The Meaning of Love: Depeche Mode’s A Broken Frame at 40

How the band sidestepped doom and started a new chapter

Depeche Mode A Broken Frame (Image: Depeche Mode)

By all rights, Depeche Mode should have been dead in the water before they even began recording A Broken Frame

Imagine what might have happened if Brian Wilson had quit The Beach Boys after their first album. Without their resident pop songwriting genius on board, they would probably have crashed and burned pretty quickly, despite the wealth of talent still on hand. 

That’s the sort of situation Depeche Mode was faced with after Vince Clarke left at the end of 1981. Clarke had written nearly everything on Speak & Spell, the debut LP that made the band British pop stars. What would they do without Clarke’s ability to bring timeless tunefulness to the synth-pop era on songs like “Just Can’t Get Enough” and “Dreaming of Me?”

Depeche Mode A Broken Frame, Sire 1982

The crucial fact to consider is that The Beach Boys didn’t have Martin Gore. When Depeche suddenly slimmed down to a trio, the songwriting chores were dumped in Gore’s lap. On Speak & Spell, he had written only the instrumental “Big Muff” and the vaguely Eastern oddity “Tora! Tora! Tora!” but he nevertheless seized the day and cranked out the entirety of A Broken Frame in time for a September ‘82 release, slightly less than a year after Speak & Spell’s unveiling.

It was anybody’s guess what Gore would conjure up for the album. Would the band end up going all-instrumental? Or would their second record be filled with left-field exotica? Against all odds, Gore not only showed he could turn out a twinkling pop gem with the best of them, but also edged the band forward into a darker, moodier place portending the heights they’d reach a few years later. 

“See You,” “The Meaning of Love,” and “A Photograph of You” all prove Gore’s ability to craft the kind of frothy, hook-laden pop delicacies that launched the band’s career. The first became Depeche’s biggest U.K. hit up to that point, and all three suggest that if the band wanted to, it could have picked up right where Speak & Spell left off and continued in a Clarke-style vein in perpetuity. But that’s not what happened.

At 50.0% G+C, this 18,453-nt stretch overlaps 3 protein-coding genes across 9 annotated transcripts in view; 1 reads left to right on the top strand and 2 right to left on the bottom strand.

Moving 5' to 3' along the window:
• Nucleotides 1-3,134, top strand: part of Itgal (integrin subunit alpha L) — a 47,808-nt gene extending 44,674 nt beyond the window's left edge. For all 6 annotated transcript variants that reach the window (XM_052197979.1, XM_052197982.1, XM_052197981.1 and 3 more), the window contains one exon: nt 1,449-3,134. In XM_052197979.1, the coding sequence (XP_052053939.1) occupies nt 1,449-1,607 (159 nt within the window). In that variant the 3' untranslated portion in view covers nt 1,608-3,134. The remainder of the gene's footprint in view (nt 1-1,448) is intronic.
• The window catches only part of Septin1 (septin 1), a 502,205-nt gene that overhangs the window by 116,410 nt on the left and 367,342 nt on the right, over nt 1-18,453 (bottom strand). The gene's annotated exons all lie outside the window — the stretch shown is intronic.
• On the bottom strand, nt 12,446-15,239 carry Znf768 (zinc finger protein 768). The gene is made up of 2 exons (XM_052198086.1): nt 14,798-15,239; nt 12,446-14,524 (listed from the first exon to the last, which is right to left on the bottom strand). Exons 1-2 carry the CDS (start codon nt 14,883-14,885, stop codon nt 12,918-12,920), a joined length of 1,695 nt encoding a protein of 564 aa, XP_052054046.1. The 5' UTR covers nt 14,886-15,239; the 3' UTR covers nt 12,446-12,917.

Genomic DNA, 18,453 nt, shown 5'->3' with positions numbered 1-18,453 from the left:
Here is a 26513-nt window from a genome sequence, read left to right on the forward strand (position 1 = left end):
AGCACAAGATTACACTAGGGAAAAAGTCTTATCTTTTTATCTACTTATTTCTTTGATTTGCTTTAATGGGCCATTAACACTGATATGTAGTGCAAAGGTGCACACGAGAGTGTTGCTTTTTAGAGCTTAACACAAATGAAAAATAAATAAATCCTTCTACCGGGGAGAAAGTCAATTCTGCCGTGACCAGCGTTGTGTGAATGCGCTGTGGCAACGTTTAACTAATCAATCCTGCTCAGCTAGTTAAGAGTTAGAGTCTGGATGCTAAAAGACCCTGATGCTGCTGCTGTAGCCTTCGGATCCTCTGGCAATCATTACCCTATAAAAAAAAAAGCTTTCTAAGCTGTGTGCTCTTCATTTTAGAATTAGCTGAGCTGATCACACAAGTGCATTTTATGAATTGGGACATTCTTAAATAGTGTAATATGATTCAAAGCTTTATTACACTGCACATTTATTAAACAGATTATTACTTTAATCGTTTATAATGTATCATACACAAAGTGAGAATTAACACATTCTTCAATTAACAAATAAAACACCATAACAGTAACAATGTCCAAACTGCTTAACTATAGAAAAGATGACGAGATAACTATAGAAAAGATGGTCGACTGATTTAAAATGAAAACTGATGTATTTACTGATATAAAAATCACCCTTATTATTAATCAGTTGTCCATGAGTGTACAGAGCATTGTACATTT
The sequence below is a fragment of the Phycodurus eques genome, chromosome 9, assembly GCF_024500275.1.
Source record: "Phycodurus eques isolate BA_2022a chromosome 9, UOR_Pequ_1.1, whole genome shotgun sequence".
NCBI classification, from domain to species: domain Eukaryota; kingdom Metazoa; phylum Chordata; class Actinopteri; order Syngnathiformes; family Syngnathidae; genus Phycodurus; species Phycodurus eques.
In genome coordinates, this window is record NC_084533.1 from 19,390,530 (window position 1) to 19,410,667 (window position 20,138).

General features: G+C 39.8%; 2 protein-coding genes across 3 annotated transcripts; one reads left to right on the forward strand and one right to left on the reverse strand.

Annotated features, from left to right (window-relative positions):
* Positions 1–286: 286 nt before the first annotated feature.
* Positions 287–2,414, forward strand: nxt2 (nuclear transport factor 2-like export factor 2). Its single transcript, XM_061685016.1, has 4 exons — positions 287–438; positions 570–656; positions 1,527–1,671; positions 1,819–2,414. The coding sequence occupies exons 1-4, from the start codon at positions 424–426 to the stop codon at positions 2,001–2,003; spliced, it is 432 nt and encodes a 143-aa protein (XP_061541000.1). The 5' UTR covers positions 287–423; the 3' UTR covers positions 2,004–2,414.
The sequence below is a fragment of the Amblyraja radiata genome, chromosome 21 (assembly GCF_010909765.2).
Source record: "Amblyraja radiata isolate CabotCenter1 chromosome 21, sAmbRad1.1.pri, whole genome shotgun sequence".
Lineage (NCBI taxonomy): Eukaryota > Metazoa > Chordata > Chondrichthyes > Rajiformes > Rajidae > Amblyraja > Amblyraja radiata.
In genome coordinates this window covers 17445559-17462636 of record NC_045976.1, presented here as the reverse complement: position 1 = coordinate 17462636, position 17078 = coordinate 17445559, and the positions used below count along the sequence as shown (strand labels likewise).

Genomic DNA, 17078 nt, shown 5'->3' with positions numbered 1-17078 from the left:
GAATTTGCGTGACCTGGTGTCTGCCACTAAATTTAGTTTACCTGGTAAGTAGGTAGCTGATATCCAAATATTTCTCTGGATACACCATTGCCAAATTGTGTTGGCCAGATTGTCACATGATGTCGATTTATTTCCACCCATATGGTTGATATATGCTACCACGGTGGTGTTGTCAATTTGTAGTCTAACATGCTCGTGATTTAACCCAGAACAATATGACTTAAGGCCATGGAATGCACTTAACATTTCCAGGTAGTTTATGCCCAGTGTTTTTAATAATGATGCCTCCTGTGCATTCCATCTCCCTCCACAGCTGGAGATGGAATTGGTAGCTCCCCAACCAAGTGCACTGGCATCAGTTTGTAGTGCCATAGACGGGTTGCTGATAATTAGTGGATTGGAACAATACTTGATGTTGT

VIDEO: Depeche Mode “See You”

The rest of A Broken Frame alternates between the melancholy, the mysterious, and the downright creepy. “Leave in Silence,” “My Secret Garden,” and “Satellite” sport club-friendly beats, but they’re far moodier than most of the band’s earlier tunes. Gore seemingly had a lot more demons rattling around in his psyche than Clarke, and they get free rein here. The precedent is set for goth-friendly tunes that would bust the band through to a whole new level of stardom a couple of albums down the line, like “Blasphemous Rumours” and “Master and Servant.”

Fortunately, Depeche never cranked out anything else like “Shouldn’t Have Done That.” The album’s only major misstep, it’s a pretentious, tuneless attempt to trace a warmongering politician’s motivations back to childhood, and it succeeds only as an endurance test.

Fortunately, the ship is quickly righted by the next track. Closing A Broken Frame, “The Sun and the Rainfall” is one of the most musically sophisticated and emotionally mature tunes of the band’s early years. Not bad for a songwriter who was still just 20 years old when the album was recorded. 

A Broken Frame is a transitional point between Depeche Mode’s first burst of youthful verve and the darker climes of their best-known albums. But it’s nevertheless loaded with unforgettable tunes, ranging from the light and sweet to the sardonic and serious-minded. It ultimately proved influential enough that 21st century synth-pop duo Marsheaux released a full-album song-for-song cover of it.

This is the record where Gore became Depeche Mode’s new musical mastermind, but don’t feel too bad for Clarke—he managed to find himself some pretty good places to putter around in humble little projects like Yaz and Erasure.


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